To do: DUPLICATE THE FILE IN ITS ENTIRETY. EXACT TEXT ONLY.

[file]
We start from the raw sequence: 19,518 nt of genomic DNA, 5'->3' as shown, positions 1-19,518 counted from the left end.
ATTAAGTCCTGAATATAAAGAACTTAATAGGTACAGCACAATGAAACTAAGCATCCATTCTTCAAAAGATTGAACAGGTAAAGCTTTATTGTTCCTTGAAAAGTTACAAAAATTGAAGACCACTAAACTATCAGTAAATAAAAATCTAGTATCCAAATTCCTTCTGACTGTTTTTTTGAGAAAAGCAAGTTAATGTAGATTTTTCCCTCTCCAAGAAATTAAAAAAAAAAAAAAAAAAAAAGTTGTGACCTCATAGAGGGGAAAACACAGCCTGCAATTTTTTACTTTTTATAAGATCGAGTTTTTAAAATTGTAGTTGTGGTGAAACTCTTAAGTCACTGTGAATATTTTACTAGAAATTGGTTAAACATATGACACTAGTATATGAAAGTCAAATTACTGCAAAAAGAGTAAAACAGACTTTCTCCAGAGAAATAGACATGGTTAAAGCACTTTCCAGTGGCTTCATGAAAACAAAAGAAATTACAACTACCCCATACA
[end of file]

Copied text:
We start from the raw sequence: 19,518 nt of genomic DNA, 5'->3' as shown, positions 1-19,518 counted from the left end.
ATTAAGTCCTGAATATAAAGAACTTAATAGGTACAGCACAATGAAACTAAGCATCCATTCTTCAAAAGATTGAACAGGTAAAGCTTTATTGTTCCTTGAAAAGTTACAAAAATTGAAGACCACTAAACTATCAGTAAATAAAAATCTAGTATCCAAATTCCTTCTGACTGTTTTTTTGAGAAAAGCAAGTTAATGTAGATTTTTCCCTCTCCAAGAAATTAAAAAAAAAAAAAAAAAAAAAGTTGTGACCTCATAGAGGGGAAAACACAGCCTGCAATTTTTTACTTTTTATAAGATCGAGTTTTTAAAATTGTAGTTGTGGTGAAACTCTTAAGTCACTGTGAATATTTTACTAGAAATTGGTTAAACATATGACACTAGTATATGAAAGTCAAATTACTGCAAAAAGAGTAAAACAGACTTTCTCCAGAGAAATAGACATGGTTAAAGCACTTTCCAGTGGCTTCATGAAAACAAAAGAAATTACAACTACCCCATACA